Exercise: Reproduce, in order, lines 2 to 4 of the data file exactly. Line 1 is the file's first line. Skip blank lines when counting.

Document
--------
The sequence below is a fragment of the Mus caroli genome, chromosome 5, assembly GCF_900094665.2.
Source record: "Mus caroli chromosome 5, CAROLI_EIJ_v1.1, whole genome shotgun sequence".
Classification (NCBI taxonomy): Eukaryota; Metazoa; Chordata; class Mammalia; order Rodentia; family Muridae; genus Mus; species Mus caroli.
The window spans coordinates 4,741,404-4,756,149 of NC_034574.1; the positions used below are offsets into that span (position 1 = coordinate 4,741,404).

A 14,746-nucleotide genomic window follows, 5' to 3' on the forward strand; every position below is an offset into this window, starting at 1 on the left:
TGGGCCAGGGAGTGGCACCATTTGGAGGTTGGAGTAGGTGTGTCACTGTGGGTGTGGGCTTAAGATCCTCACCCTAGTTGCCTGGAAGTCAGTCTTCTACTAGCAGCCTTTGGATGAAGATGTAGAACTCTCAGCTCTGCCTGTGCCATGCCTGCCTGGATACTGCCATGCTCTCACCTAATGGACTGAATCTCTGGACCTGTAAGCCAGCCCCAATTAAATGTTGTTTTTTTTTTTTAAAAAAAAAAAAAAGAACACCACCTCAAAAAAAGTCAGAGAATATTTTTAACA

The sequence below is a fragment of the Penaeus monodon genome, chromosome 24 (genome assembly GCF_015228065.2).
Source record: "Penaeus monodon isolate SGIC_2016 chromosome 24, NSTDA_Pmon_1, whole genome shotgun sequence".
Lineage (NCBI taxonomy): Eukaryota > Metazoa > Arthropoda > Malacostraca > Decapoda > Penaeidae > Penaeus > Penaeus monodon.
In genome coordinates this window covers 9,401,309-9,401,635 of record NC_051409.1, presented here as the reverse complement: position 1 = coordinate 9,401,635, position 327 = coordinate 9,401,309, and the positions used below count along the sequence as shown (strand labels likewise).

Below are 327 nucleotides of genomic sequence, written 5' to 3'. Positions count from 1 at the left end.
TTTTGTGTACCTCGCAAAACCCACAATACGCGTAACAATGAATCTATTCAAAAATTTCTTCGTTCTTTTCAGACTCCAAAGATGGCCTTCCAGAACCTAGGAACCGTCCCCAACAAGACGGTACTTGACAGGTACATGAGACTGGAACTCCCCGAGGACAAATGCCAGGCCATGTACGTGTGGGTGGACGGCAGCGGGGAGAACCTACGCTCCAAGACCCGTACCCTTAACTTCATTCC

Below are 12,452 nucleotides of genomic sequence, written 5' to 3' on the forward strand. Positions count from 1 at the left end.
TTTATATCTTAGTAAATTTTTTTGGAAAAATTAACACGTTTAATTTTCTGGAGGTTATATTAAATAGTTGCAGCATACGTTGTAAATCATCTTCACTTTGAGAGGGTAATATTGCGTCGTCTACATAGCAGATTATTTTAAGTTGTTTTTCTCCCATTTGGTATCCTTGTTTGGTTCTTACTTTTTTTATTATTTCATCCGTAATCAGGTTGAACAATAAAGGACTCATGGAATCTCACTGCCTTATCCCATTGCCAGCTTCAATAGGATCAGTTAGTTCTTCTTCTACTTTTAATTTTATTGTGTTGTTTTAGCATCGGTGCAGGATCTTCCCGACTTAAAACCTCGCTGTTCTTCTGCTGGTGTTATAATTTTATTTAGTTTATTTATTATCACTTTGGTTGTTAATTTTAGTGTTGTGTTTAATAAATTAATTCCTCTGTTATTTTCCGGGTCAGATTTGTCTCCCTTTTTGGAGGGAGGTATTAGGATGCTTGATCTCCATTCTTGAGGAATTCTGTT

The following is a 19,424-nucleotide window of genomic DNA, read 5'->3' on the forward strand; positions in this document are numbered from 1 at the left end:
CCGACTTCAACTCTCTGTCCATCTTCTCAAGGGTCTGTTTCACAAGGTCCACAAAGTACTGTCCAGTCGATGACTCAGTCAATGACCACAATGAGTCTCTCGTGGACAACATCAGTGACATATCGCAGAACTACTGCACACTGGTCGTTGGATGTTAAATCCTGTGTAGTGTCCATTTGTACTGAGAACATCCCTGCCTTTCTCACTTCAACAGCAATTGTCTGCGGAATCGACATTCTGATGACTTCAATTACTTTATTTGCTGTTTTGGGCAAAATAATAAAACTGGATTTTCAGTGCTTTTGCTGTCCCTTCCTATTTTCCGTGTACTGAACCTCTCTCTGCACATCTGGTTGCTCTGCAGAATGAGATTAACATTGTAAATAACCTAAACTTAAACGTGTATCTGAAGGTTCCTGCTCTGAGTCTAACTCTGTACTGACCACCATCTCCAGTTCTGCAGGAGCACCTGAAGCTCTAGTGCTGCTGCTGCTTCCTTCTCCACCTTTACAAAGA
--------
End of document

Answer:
Source record: "Mus caroli chromosome 5, CAROLI_EIJ_v1.1, whole genome shotgun sequence".
Classification (NCBI taxonomy): Eukaryota; Metazoa; Chordata; class Mammalia; order Rodentia; family Muridae; genus Mus; species Mus caroli.
The window spans coordinates 4,741,404-4,756,149 of NC_034574.1; the positions used below are offsets into that span (position 1 = coordinate 4,741,404).